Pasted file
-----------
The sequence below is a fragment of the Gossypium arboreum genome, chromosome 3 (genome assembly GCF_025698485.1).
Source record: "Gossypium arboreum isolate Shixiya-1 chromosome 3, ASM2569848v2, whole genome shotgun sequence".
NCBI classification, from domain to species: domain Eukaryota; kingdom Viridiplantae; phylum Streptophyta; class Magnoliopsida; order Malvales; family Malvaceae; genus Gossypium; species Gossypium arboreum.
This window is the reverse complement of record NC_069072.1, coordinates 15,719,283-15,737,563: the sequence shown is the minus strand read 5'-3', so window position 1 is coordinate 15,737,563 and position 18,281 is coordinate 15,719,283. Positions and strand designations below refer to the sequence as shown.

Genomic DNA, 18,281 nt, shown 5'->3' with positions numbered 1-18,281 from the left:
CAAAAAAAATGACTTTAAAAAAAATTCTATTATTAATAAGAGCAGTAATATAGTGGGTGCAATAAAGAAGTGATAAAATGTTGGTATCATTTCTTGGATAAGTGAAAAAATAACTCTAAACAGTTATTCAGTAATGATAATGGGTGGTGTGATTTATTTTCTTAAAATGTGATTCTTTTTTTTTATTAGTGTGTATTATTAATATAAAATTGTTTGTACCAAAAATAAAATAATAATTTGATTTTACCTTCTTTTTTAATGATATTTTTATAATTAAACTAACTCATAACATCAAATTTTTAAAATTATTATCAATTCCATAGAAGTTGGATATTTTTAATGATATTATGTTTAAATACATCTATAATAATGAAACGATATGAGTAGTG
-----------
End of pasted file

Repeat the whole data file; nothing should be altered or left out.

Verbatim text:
The sequence below is a fragment of the Gossypium arboreum genome, chromosome 3 (genome assembly GCF_025698485.1).
Source record: "Gossypium arboreum isolate Shixiya-1 chromosome 3, ASM2569848v2, whole genome shotgun sequence".
NCBI classification, from domain to species: domain Eukaryota; kingdom Viridiplantae; phylum Streptophyta; class Magnoliopsida; order Malvales; family Malvaceae; genus Gossypium; species Gossypium arboreum.
This window is the reverse complement of record NC_069072.1, coordinates 15,719,283-15,737,563: the sequence shown is the minus strand read 5'-3', so window position 1 is coordinate 15,737,563 and position 18,281 is coordinate 15,719,283. Positions and strand designations below refer to the sequence as shown.

Genomic DNA, 18,281 nt, shown 5'->3' with positions numbered 1-18,281 from the left:
CAAAAAAAATGACTTTAAAAAAAATTCTATTATTAATAAGAGCAGTAATATAGTGGGTGCAATAAAGAAGTGATAAAATGTTGGTATCATTTCTTGGATAAGTGAAAAAATAACTCTAAACAGTTATTCAGTAATGATAATGGGTGGTGTGATTTATTTTCTTAAAATGTGATTCTTTTTTTTTATTAGTGTGTATTATTAATATAAAATTGTTTGTACCAAAAATAAAATAATAATTTGATTTTACCTTCTTTTTTAATGATATTTTTATAATTAAACTAACTCATAACATCAAATTTTTAAAATTATTATCAATTCCATAGAAGTTGGATATTTTTAATGATATTATGTTTAAATACATCTATAATAATGAAACGATATGAGTAGTG